SECURE SYNOPSIS: 24 FEBRUARY 2018
NOTE: Please remember that following ‘answers’ are NOT ‘model answers’. They are NOT synopsis too if we go by definition of the term. What we are providing is content that both meets demand of the question and at the same time gives you extra points in the form of background information.
General Studies – 1
Topic: Urbanisation – problems and remedies; changes in critical geographical features (including waterbodies and ice-caps) and in flora and fauna and the effects of such changes.
- India has emerged as one of the biggest victims of climate change.
- While natural causes like intense rainfall due to cyclones, rivers swelling in the city ,weather factors etc take their course but it is largely due to the anthropogenic factors that the frequency of Urban flooding has increased in the recent years.
Factors affecting floods including anthropogenic, Socio-political factors:-
- Trespassing on water storm drains
- The areas which were essentially created by the storm water drains to let their flood waters pass freely being tress-passed for developmental purposes result in obstruction of water flow and thus contributed immensely to the fury of floods.
- Bengaluru and Mumbai floods have been a result of this failure.
- Urbanisation :-
- It leads to paving of surfaces which decreases ground absorption and increases the speed and amount of surface flow. The water rushes down suddenly into the streams from their catchment areas leading to a sudden rise in water level and flash floods.
- Unplanned urbanisation is the key cause of urban flooding. Various kinds of depression and low lying areas near or around the cities which act as flood absorbers are gradually filled up by construction and development projects for the poor and built upon due to urbanisation pressure. This results in inadequate channel capacity causing urban flooding.
- Encroachment of the natural streams and watercourses due to rapid urbanisation as a major factor contributing to urban flooding. Encroachment, is a planning lexicon which is often equated with illegality and directed towards slum dwellers occupying waterways in cities
- This provides an opportunity to the real estate developers in the city to reclaim the riverbanks .This further results in the shrinking of the riverbed, and the destruction of the riparian zones which are important for flood absorption.
- Mumbai’s case:-
- Reclamation of land was initially carried out to link the seven islands which form Mumbai. This was followed by continuous building activity which eventually spilled over to choke waterways which allowed water to drain during monsoon.
- Mithi river has over the years been not only been encroached upon, but whatever is left is clogged with solid wastes and plastic. With perhaps the most important channel of the city’s drainage system under siege, flooding is inevitable even if the rainfall does not breach the existing record.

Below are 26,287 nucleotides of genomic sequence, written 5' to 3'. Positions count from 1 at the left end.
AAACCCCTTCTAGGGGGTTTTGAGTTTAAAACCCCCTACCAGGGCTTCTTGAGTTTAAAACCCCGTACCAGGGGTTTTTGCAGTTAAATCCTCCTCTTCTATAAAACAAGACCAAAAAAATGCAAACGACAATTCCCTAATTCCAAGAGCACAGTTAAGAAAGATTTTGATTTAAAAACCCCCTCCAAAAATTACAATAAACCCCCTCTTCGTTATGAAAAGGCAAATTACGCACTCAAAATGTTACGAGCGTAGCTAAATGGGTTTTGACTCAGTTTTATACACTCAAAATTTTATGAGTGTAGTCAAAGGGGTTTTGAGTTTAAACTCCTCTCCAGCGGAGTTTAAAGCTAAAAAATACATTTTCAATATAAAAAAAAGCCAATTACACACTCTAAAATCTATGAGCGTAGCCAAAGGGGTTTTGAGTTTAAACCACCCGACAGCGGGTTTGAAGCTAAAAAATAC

- Mangroves which dotted the city’s coast line have largely disappeared
- Unauthorised colonies have been developed by the local colonisers on the agriculture land, earlier being used for crop has been purchased at lucrative prices from farmers, without consideration to the city plans ,drainage, sewerage etc. and thus subjected to flooding during heavy rain falls.
- Poor Water and Sewerage Management
- Old drainage and sewerage system has not been overhauled nor is it adequate now .All the drainage and sewer system in many parts of Delhi has collapsed resulting in flooding. This can be seen during rainy seasons every year.
- Lack of attention to the nature of hydrological system :-
- In Uttarakhand floods haphazard, unregulated construction of roads and bridges was allowed on crumbling, landslide-prone ridges and steep slopes, ignoring the region’s fragile geology and high earthquake vulnerability.
- Hundreds of buildings were constructed in the flood plains of rivers, their “natural” terrain, which should be no-go areas. Riverbeds were recklessly mined for sand. As construction debris accumulated, land contours and flows of streams and rivers changed.
- Lack of flood control measures:-
- The growth in concretization of land has increased surface run off due to near lack of percolation of water into underground aquifers. This coupled with no strict laws with respect to rainwater recharge facilities an ideal flooding situation.
- Multiple authorities in a city but owning responsibility by none.
- The real estate mafia and corruption in local revenue offices are a deadly combination for converting wetlands into concrete structures. This reduces the area of lakes and may even vanish lakes out of official records.
- Lack of sufficient financial resources with the urban local bodies.
- Large areas of forests near the rivers/catchment of cities are used to make rooms for settlements, roads and farmlands and is being cleared due to which soil is quickly lost to drains. This raises the drain bed causing overflow and in turn urban flooding.
- Religious practices :-
- The religious significance of the ghats near rivers has stemmed development of hotels and dharamshalas to serve the needs of the pilgrims. This has increased the density and imperviousness of the settlement around the ghats.
- Cities are facing the cumulative impact of wrongs done over so many years. It will have to be reversed by land reclamation of wet lands which are the buffer zones of excess water.
- Sustainable city planning becomes crucial. Clearing the storm water drains and providing separate sewage lines, along with Municipal solid waste management will go a long way.
General Studies – 2
Topic: Functions and responsibilities of the Union and the States, issues and challenges pertaining to the federal structure
2) As per the the 84th Amendment act, the constituency boundaries are frozen till the first census after 2026, that is, at least until after 2031. What are the implications of this amendment? Should India go back to the decadal revisions of the constituency boundaries keeping in mind the changing demographics of India? Comment. (250 Words)